TIFF has partnered with the Museum of Contemporary Canadian Art (MOCCA) for the exhibition, Cronenberg: Transformation, as part of ITS Future Projects and the Cronenberg Project events.
Instead of exhibiting works from Cronenberg himself, the exhibit consists of artists whose personal work has been influenced by the director. As the useful and refreshingly concise introduction to the show puts it, the title of the show has two meanings: first, Cronenberg’s preoccupation with transformation, and second, how his work has in turn transformed the work of other artists.
Laurel Woodcock’s piece, “walkthrough,” is a series of adhesive vinyl phrases stuck to the walls throughout the exhibition space, sets the tone nicely with phrases seemingly plucked from generic B-movie screenplays, such as “DEADLY SERIOUS” and, my favourite, “The room goes totally silent. There’s the feeling that something terrible is going to happen.” Standing in a room full of Cronenberg-inspired works, it’s easy to get that delightfully tingling sensation of vague fear after reading that phrase, and it manages to make the standard modern art exhibition space (concrete floors, bare white walls) suddenly feel much more eerie.
The other works more directly hearken to Cronenberg by using film as their main medium. Candice Breitz’s “Treatment” is an eight-minute, dual-screen video; the two films run simultaneously, but their projects are opposite each other in a small room, which makes it difficult to watch both at the same time. While one projection displays a scene from Cronenberg’s early work The Brood (1979), the other shows voice actors recording lines in a sound studio. The audio is the same for both, unifying the separate images. Seeing this piece, I thought of the increasing tendency to consume entertainment on multiple screens, such as browsing the internet on a laptop or tablet while watching television, a practice often actively encouraged by TV channels with the advent of “second screen” features. Can our brains truly handle that kind of divided attention? Is Breitz encouraging us to try to watch both simultaneously, or forcing us to take in one at a time?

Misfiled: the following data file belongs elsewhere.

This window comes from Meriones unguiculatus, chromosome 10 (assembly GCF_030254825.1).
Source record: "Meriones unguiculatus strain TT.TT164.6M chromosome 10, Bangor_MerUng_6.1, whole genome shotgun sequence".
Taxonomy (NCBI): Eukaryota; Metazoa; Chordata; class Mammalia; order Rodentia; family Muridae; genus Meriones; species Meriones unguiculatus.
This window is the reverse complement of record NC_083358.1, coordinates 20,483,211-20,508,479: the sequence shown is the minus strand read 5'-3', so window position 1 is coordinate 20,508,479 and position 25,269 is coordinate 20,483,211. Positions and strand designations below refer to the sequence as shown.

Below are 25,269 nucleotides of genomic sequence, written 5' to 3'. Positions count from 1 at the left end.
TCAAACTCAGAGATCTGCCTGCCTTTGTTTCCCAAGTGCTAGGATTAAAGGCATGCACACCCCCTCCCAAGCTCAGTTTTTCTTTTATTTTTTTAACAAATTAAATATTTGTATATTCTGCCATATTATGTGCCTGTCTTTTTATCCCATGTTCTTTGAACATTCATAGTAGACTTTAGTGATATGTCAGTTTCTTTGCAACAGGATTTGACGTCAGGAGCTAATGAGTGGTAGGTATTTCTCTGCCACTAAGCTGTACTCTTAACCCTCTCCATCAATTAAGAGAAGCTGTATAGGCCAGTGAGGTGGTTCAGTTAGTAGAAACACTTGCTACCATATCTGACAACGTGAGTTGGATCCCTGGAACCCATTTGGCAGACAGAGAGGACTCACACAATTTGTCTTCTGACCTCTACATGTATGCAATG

Most of the pieces question this influence of entertainment technology, which is unsurprising given how often Cronenberg deals with the ambiguity (and addictiveness) of technology in his films.
While the show can be explored as you please, I happened to view James Coupe’s “Swarm” last, and it felt like a fitting end. A series of monitors, placed high enough so you have to actively look up to see them, show the very room you’re standing in. Instead of showing you, they show people just like you — people who look like average gallery-goers, slowly wandering through the room. The poles holding the monitors up are ringed with what look like cameras just about at eye level, with a bright green light making it seem as though they’re switched on and recording you, so that you might just end up on the monitors later for future viewers to watch. We’re watching the monitors, but they’re watching us right back — this an appropriate message given the pervasiveness of recording in society, from CCTV and the NSA to Vine and Snapchat.
I couldn’t help but find it amusingly apt that one of the pieces, Jeremy Shaw’s, wasn’t working when I visited the exhibition due to a technical problem. As the show so well demonstrates, technology is everywhere — but we’re not very good at controlling it, despite being its creators.
Cronenberg: Transformation is at the MOCCA until December 29.